I've got all the parsing and massaging from Slack, but can't post to Discourse

After much packing, etc., I had some time tonight to thwack at the migration problem. I think I’ve finished all the parsing and massaging of the Slack data, and was actually all excited to try to post a few test messages to Discourse from the 1,400+ Slack messages.

But all my attempts to create either a topic or a post (message) using the Ruby gem fail. I know my key, etc., works, because I can connect and download things like recent posts and a list of users. When I try to create something, I get back a list of the 50 most recent posts, with no error info that would help me understand what’s up. I’ve posted a question on the Discourse site and am going to bed.

Hopefully, though, it’s a simple little thing, and we’re really close to migrating our Slack data.

Still no progress on figuring out why I can’t post. The Discourse people seem to think that is should work, so things are sort of stalled there.

Can someone on the Hampshire admin side (perhaps @admin or @vgabruzzo ?) have a look at the logs and see if there’s anything there that would help us understand what’s dying?

Some things I’ve tried and the approximate times I tried them:

  • 28 July, 1am, I tried to create a new category called “Test category” via the API.
  • Very late 26 July into very early 27 July, I tried creating topics and (I think) posts in the Slack Archive category.

All actions would have been as slack_archive user.

I’d be happy to try to create things again at a specific time if that would make it easier to find things in the logs.

It would be cool to know if there’s anything in the logs around those times that might help us debug this.



If you log into the slack_archive account, you should be able to access the error logs via the admin panel. There are 4 ‘invalid_access’ errors near the end that were caused by the archive account. You can view the info, backtrace and env for each error. It seems that each error has an invalid username/pw combination. For some reason there is an appended “_” or “xxx” on either the username or pw.

That is a good place to start. But, if you’ve tested the script more than 4 times, I’m guessing the script sometimes doesn’t throw an error in discourse itself when the un/pw are both correct. I’ll dig through some logs on the server. In the meantime can you post the code here or in a gist?

I was able to create a test topic using the JSON API via cURL rather than the Ruby gem as per: https://meta.discourse.org/t/discourse-api-documentation/22706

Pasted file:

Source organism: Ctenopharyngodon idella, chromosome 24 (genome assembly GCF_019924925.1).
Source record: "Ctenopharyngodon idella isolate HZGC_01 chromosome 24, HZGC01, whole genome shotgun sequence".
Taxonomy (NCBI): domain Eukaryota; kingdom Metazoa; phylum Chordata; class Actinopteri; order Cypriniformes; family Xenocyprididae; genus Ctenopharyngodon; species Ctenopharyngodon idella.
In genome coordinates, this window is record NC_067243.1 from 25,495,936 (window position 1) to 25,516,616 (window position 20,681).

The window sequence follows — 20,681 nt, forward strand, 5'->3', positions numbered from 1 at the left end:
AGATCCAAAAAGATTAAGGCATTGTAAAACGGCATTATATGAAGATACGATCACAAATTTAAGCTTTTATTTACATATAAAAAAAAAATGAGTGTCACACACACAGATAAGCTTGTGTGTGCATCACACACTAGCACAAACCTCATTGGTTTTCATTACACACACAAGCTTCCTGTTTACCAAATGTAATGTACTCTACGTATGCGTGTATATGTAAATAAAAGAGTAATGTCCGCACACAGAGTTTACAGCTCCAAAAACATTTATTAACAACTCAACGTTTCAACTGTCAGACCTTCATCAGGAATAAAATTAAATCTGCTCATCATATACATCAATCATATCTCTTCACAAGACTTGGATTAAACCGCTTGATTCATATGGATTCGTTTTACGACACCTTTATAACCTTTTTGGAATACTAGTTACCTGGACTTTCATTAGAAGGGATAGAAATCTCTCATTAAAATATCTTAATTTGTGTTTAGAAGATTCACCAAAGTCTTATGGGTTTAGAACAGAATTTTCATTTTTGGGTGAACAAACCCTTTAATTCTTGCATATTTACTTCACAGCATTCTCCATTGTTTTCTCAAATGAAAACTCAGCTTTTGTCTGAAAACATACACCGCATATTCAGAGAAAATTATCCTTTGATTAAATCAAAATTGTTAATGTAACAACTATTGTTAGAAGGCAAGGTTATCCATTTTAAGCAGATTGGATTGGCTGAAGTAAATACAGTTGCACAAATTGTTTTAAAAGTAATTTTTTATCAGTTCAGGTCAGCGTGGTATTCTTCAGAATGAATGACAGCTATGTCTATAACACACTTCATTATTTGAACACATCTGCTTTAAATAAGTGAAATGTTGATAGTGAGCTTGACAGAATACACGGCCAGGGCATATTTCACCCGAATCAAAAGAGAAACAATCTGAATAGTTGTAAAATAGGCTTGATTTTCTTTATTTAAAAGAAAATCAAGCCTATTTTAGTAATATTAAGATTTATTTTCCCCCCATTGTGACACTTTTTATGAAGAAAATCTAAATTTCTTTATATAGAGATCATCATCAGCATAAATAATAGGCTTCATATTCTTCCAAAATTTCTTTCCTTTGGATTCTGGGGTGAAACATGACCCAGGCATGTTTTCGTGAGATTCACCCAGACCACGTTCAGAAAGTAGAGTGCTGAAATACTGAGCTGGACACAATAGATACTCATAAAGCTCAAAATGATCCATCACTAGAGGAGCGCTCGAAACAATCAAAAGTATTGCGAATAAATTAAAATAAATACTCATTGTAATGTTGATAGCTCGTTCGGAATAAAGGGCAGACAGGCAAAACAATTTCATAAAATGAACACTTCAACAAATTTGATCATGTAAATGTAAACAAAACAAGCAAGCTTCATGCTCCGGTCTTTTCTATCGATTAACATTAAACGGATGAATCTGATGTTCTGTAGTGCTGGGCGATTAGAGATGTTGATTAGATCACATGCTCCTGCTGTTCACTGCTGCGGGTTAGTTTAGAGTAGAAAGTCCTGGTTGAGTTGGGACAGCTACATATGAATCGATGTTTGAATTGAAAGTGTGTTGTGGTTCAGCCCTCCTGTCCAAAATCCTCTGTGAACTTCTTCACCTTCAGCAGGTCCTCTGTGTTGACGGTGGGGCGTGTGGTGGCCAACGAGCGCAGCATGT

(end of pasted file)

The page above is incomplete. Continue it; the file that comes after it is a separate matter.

The Ruby gem is just a wrapper around this, so I’m pretty sure the server is set up to correctly handle this. One thing that comes to mind is that you should definitely us https rather than http. Other than that I’d have to look at the Ruby. As a last resort, you can probably write a Bash script to do what you want, since the API seems to work fine when using curl.

Those were specific tests on my part to confirm that I could break the authentication if I changed the username or password. If those were the only such errors, then that suggests that the other hits didn’t leave something in the logs.

That does now seem the likely culprit. I’m about to test it and see, and shall report back shortly!

The problem was indeed that I was using http instead of https. Grrrr.

Huge thanks to @vgabruzzo for helping with this!

@vgabruzzo - I suggested to the Discourse people that returning the 50 most recent messages wasn’t a great “error” message. Their response was that the problem was actually our http to https forwarding. Does that make sense? Is there something we should look at on our end?


Yeah that makes sense. We force https, so what was happening should have been happening. However, I wasn’t getting the last 50 latest topics as my response when using http; I was getting an actual redirect message.

As to why you were getting the latest 50 topics and not the redirect message, I’m not sure–I’d have to take a look at the Ruby code.

I’m glad you got it working! Once it’s polished up it might be something worth sharing with the open source community.


Sharing back had been my original plan, but I ended up cutting a lot of corners and ignoring a lot of cases that we didn’t need just to get the thing to move forward. So while I really like the idea, there would have to be a lot of caveats at the moment.

When I do the final migration I’ll also get the latest code up on Github so we can talk about the specific issues that would need to be addressed before it might be genuinely useful to someone else.